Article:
Tales from the Trail

Deficit not my fault, Obama says

President Barack Obama doesn’t like all this flak from the Republicans who accuse him of running up the budget deficit.

OBAMA/Any why should he? His approval rating has dropped below 50 percent in at least two recent polls and you can assume the poor economy has something to do with it.

At his big speech at the Brookings Institution today, Obama said it was not his fault, that the $787 billion stimulus plan that he and his Democrats pushed through Congress is “only a very small part of our current budget imbalance” and that he inherited a $1.3 trillion deficit.

Who did he inherit from? Obama didn’t say, but his implication was clear.

“In reality, the deficit had been building dramatically over the previous eight years,” he said.

Senate Republican leader Mitch McConnell, interviewed by Fox News’ Neil Cavuto, said that under Obama, the deficit has gone way up and said “we don’t need any lectures from them about spending.”

Obama nominates Bush spokeswoman to broadcast board

She represented President George W. Bush before the world’s media and now is a commentator for Fox News. And she’s been quite a vocal critic of the current White House. USA/

But he nominated her anyway.

President Barack Obama nominated his predecessor’s press secretary, Dana Perino, to the bipartisan Broadcasting Board of Governors.

We asked Perino about it, and she told us that Senate Republican Leader Mitch McConnell put her name forward for the position.

House health bill… It’s really big!

It’s really big.

How big is it?

So big that Republican Congressman David Camp was going to take it with him to read on a flight to his Michigan home but it wouldn’t fit in the overhead compartment, an aide quipped.

What is it? The healthcare reform legislation made public on Thursday by Democratic leaders in the U.S. House of Representatives.

The 1,990-page document comes in at more pages than an English translation of Leo Tolstoy’s “War and Peace” which is just shy of 1,500 pages.

Dust-up over healthcare reform ahead of Senate panel’s vote

The fragile consensus in favor of healthcare reform may be coming apart.

With the Senate Finance Committee due to vote on its reform bill Tuesday, the insurance industry’s trade group released an analysis saying the measure would drive up costs by thousands of dollars over the next decade.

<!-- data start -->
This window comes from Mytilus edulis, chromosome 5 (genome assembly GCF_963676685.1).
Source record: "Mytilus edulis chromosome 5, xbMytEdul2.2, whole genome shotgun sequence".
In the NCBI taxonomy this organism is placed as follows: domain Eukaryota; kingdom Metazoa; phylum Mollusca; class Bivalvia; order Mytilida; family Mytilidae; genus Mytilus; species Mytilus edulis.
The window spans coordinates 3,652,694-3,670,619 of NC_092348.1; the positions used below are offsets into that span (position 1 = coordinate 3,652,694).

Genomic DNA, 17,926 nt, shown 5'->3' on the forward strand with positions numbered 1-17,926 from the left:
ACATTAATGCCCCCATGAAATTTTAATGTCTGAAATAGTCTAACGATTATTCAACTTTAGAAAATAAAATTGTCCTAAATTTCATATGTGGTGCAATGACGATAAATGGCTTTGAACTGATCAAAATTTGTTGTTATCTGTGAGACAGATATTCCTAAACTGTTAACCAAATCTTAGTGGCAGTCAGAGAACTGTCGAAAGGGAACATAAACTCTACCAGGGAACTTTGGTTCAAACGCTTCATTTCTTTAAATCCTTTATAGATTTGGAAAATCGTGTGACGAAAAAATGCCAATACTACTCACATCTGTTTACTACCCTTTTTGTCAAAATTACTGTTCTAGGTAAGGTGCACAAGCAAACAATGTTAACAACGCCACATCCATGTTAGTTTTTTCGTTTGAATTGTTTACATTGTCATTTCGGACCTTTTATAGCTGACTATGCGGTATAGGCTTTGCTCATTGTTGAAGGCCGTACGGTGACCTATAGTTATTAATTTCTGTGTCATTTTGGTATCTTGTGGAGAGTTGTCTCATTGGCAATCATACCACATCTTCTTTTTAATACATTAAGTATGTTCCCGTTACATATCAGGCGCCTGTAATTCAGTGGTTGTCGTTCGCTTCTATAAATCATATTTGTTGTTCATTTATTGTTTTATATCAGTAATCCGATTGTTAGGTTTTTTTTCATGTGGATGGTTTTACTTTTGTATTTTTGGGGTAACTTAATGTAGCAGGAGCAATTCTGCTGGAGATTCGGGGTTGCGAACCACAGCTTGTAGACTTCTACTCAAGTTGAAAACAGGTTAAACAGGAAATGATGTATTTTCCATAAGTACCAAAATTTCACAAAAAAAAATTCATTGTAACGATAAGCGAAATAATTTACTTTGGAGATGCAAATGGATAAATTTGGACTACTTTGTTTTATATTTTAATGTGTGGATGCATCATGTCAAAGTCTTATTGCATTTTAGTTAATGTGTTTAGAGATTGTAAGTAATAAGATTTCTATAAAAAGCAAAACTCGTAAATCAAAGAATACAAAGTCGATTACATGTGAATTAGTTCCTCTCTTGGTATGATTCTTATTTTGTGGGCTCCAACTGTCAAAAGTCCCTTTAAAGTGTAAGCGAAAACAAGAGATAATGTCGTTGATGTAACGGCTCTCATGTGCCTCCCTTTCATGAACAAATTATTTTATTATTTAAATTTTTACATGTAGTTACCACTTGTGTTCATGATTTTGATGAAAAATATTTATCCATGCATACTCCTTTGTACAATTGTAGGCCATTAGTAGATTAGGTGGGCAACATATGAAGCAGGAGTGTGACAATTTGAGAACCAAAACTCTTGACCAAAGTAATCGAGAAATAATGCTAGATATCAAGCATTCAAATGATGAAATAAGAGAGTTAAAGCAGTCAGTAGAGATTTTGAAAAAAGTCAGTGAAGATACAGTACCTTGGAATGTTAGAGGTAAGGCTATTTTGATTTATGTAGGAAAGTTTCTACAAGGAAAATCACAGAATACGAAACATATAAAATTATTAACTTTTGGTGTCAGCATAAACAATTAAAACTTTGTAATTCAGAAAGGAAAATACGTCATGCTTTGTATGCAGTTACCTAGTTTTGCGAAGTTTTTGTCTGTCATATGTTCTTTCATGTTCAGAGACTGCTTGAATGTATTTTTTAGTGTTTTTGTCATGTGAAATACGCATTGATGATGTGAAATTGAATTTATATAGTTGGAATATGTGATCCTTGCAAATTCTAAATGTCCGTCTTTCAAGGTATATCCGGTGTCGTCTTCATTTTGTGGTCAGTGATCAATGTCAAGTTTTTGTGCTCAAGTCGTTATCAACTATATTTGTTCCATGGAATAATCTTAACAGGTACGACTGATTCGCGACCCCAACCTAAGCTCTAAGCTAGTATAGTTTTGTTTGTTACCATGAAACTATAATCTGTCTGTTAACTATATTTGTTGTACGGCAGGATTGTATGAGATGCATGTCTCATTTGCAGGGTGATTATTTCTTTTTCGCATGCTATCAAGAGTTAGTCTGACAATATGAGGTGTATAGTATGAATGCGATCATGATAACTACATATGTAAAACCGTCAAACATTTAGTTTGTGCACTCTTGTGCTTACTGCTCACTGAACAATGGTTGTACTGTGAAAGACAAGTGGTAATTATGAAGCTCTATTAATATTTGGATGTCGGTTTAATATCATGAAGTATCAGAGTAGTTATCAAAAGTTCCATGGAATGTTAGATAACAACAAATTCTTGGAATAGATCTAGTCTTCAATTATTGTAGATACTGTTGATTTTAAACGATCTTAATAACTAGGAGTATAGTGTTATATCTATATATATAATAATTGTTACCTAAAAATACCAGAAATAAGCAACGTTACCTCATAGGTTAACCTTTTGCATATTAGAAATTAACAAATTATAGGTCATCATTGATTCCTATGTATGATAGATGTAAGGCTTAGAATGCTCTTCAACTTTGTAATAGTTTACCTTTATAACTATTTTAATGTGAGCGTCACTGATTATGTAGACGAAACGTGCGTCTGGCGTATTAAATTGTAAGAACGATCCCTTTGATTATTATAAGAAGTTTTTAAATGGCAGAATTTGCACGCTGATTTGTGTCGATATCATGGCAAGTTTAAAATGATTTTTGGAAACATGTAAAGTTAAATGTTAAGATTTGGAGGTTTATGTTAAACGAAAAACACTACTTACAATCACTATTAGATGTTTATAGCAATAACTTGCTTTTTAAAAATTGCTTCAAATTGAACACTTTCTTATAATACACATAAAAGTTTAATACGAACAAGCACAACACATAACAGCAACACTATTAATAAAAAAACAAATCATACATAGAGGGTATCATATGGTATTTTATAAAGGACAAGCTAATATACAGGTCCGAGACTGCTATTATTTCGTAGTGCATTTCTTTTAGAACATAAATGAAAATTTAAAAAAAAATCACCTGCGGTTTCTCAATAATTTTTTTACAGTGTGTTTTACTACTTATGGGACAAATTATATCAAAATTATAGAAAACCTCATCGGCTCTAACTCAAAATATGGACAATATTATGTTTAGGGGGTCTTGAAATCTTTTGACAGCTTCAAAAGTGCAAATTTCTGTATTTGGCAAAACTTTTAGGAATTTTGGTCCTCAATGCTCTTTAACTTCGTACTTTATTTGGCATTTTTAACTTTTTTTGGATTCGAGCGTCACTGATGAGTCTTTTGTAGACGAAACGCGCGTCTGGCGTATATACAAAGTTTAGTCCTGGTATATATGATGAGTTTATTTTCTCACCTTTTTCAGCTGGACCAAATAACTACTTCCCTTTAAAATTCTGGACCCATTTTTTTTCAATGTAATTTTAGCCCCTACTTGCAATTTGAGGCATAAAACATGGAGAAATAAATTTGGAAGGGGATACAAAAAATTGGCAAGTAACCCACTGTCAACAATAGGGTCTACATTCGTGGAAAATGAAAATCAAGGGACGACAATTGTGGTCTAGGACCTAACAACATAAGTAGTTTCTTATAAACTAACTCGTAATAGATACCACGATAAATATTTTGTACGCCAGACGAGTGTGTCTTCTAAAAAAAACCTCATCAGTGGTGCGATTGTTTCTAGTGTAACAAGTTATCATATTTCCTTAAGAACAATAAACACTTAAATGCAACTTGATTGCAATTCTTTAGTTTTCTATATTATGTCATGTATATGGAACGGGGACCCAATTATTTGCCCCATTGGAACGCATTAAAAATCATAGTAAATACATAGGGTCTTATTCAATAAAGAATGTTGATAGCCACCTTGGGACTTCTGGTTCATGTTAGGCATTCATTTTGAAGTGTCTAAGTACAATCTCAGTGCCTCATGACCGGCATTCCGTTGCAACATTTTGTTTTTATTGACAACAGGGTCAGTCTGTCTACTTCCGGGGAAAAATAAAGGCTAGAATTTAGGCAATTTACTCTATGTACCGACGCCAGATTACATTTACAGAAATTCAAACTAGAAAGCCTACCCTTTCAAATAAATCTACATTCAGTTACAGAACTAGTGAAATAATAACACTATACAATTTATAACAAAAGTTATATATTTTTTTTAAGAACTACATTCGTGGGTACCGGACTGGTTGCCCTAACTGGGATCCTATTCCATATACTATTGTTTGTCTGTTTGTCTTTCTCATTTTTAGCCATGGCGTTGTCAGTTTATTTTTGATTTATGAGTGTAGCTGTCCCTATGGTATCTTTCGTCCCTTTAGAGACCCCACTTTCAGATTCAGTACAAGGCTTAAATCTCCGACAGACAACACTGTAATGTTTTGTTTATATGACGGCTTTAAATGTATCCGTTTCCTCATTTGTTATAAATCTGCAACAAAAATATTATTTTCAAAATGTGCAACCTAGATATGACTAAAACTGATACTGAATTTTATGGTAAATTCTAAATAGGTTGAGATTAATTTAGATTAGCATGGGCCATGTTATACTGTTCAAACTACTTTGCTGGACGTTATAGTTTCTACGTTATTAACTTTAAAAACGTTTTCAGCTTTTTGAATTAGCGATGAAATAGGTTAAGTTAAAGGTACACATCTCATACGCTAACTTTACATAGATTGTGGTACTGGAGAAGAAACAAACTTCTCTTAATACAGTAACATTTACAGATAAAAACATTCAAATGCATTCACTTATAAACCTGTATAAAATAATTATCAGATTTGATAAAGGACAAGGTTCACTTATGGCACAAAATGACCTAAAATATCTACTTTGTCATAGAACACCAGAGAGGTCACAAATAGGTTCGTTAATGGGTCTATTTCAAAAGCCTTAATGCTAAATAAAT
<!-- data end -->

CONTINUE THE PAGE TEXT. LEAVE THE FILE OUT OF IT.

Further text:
The White House quickly fired back.

“This is a self-serving analysis from the insurance industry, one of the major opponents of health insurance reform,” spokesman Reid Cherlin said.SENATE/HEALTHCARE

“It comes on the eve of a vote that will reduce the industry’s profits. It is hard to take it seriously,” he said.

Poll: U.S. Senate leader has problems in home state

Sure it’s a long way before the November 2010 U.S. congressional election — and a lot can happen between now and then. But at this point, Senate Majority Leader Harry Reid of Nevada seems to be in jeopardy of becoming the second Senate leader in a half century to be voted out of office.

A poll released on Tuesday by the Las Vegas Review-Journal found that half of Nevada voters had an unfavorable view of Reid, while 38 percent had a favorable view, the newspaper said.

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Reid won reelection in 2004 to a fourth term with 61 percent of the vote. But his approval ratings have since slipped. He became Senate Democratic leader in 2005, and majority leader in 2007.

The First Draft, Friday Jan. 2

The new year begins on a quiet note in Washington, but lawmakers are preparing to hit the ground running next week when the 111th Congress will be seated.

obamaPresident-elect Barack Obama is scheduled to return to Washington this weekend and plans to meet House Speaker Nancy Pelosi and Senate Majority Leader Harry Reid on Monday to discuss the legislative agenda and plans for a nearly $1 trillion economic stimulus package.

Obama also plans to meet Republican leaders Rep. John Boehner and Sen. Mitch McConnell.

Republican Senate leader hangs on after close call

WASHINGTON - Republican Senate leader Mitch McConnell appears to have eked out a narrow victory for re-election in Kentucky as several of his colleagues fell to Democratic challengers.

Television networks projected that McConnell would win another term despite a fierce challenge by Democratic businessman Bruce Lunsford.

McConnell became a top target in 2008 after Republicans knocked off the Democratic leader Tom Daschle in 2004. President George W. Bush called McConnell this evening to congratulate him on his victory.